The unmaking of news broadcasting

Cover of The Indian Newsroom: Studios, Stars and the Unmaking of Reporters. Credits: Amazon.in
India’s news broadcasting industry is a matter of national shame. More than 400 news channels battle each other for viewership by simply dropping their standards lower and lower every day. Much of the media analysis around why this is happening is uninformed opinion that amounts to hand-wringing or pure ranting. There is very little research or perspective. That explains the trepidation with which I picked up Sandeep Bhushan’s The Indian Newsroom: Studios, Stars and the Unmaking of Reporters. Thankfully, it rises way above the usual “oh, these news channels” kind of commentary to give you an insider’s view on what has gone wrong. 

Mr Bhushan was a TV journalist with NDTV and Headlines Today for 20 years before quitting. He uses his experience and some good research to come up with a book that is a satisfying, albeit worrying, read. It covers a lot of territory but if I had to pick out three things that appealed to me, then it would be its take on ownership, regulation and on journalism itself.  

First, it explores, with reasonable depth the key issues that have pushed the TV news industry into a downward spiral. The biggest of these, to my mind, is the financial crisis that grips the industry and the complete lack of ownership controls. Some years back I had analysed that roughly half the news channels then were owned by people and organisations who were not interested in news per se—politicians, their affiliates, cable companies and real estate barons, among others. They were launching news outlets simply to extort money, curry favour or influence citizens or policy, and were happy blowing up money on keeping a shabby news operation running. But this completely kills the market for the those who want to seriously cover news. The result is a small news broadcast market with just about three companies that make money, on and off. Mr Bhushan examines the question of ownership in great detail.

Second, in the context of ownership Mr Bhushan talks about owner-editors and how they have affected regulation in India versus other countries. One of the big things the dual role of owner-editors does is stymie the whole idea of self-regulation. Most owners, rightly, do not want any governmental intervention in regulation. But the result is a toothless body like the Press Council of India or the News Broadcasters’ Association which nobody takes seriously. “In both the USA and UK self-regulation is moored in parliamentary guarantee with bipartisan support. So while regulators do their job for the entire spectrum of media platforms, they are only responsible to their respective regulators, i.e. the Congress and  the Parliament. Even BBC, one of the greatest media institutions, is subject to Ofcom, UK’s regulatory authority while FCC (Federal Communications Commission) oversees a range of media platforms other than print media in the USA,” he says. 

Private broadcasting came to India in 1991 because we had an archaic Indian Telegraph Act of 1885 defining broadcasting. Since then, except for The Cable television (Networks) Regulation Act of 1995, there has been little by way of an overarching look, committee or even discussions around how to put it all together. The Cable Act itself was a reaction to the Supreme Court’s landmark “Airwaves are public property” judgement earlier in 1995. This reporter has for long argued for an “independent of the government” regulator that harnesses the power of the media business, to generate taxes, jobs and ensure plurality and diversity a la FCC or Ofcom. In Mr Bhushan I find a kindred soul. He is categorical that he doesn’t advocate regulation shaped by government but one that is modelled on the lines of Ofcom, which has both regulatory and licensing powers. As an aside his quick analysis on the evolution of the FCC and Ofcom were great reading.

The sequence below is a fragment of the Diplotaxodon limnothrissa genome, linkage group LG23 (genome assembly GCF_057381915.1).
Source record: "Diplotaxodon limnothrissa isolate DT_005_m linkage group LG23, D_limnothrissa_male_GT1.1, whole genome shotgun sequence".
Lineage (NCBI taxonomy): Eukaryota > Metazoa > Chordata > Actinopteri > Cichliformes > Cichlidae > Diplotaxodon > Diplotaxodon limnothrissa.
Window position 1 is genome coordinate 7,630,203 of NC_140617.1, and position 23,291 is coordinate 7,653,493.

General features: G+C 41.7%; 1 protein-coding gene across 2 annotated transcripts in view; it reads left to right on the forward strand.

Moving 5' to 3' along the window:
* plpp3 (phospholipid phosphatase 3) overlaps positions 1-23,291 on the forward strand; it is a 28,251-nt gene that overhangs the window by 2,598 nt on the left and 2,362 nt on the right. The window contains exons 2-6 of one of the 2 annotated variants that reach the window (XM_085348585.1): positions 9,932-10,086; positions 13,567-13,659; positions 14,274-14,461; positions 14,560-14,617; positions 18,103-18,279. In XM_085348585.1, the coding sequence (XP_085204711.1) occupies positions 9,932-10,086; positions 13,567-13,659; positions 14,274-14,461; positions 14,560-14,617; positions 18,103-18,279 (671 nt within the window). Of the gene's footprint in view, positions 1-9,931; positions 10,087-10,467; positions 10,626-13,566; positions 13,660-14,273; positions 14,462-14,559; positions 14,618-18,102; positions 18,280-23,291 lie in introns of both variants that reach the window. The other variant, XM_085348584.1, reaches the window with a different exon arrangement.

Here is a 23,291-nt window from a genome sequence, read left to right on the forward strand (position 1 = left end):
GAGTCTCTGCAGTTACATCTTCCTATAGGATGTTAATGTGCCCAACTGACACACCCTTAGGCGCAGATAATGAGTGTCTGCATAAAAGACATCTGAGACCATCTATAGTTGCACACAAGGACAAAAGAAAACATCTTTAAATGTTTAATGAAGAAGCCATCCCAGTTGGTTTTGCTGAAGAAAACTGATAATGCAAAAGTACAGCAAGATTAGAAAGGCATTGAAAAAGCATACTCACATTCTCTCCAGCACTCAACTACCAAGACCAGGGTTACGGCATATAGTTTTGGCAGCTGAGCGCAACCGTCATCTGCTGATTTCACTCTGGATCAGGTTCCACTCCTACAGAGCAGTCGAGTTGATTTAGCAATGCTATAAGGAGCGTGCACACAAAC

The third reason and the central point of Mr Bhushan’s book is the complete sidelining of the reporter. Any half-decent journalist can see that over the years TV journalism is about some star anchor hogging the time and the big stories. As Mr Bhushan says in the preface, “This book is born out of my resentment over the television news discourse that has consigned reporters to invisibility. Over the last two decades, satellite television has firmly ensconced news anchors at the centre of the industry….. This invisibalisation of reporters is not ‘natural’ and far removed from the global news television template,” he writes. And he talks, in great detail, on how this happened at NDTV with star anchor Barkha Dutt taking over all the big stories and airtime. Or through the rise of Times Network’s brand of opinionated, factitious coverage that Arnab Goswami carried over to Republic TV. Mr Bhushan calls it outrage journalism. He debates a policy option for solving this so that news becomes more representative of all sections of society. 

For anyone interested or worried about Indian news television and the harm it is causing to the quality of discourse and therefore to the health of our democracy, this is a must-read.

The Indian Newsroom: 
Studios, Stars, and the 
Unmaking of Reporters 
Sandeep Bhushan
Westland Publications, 312 pages, Rs 460



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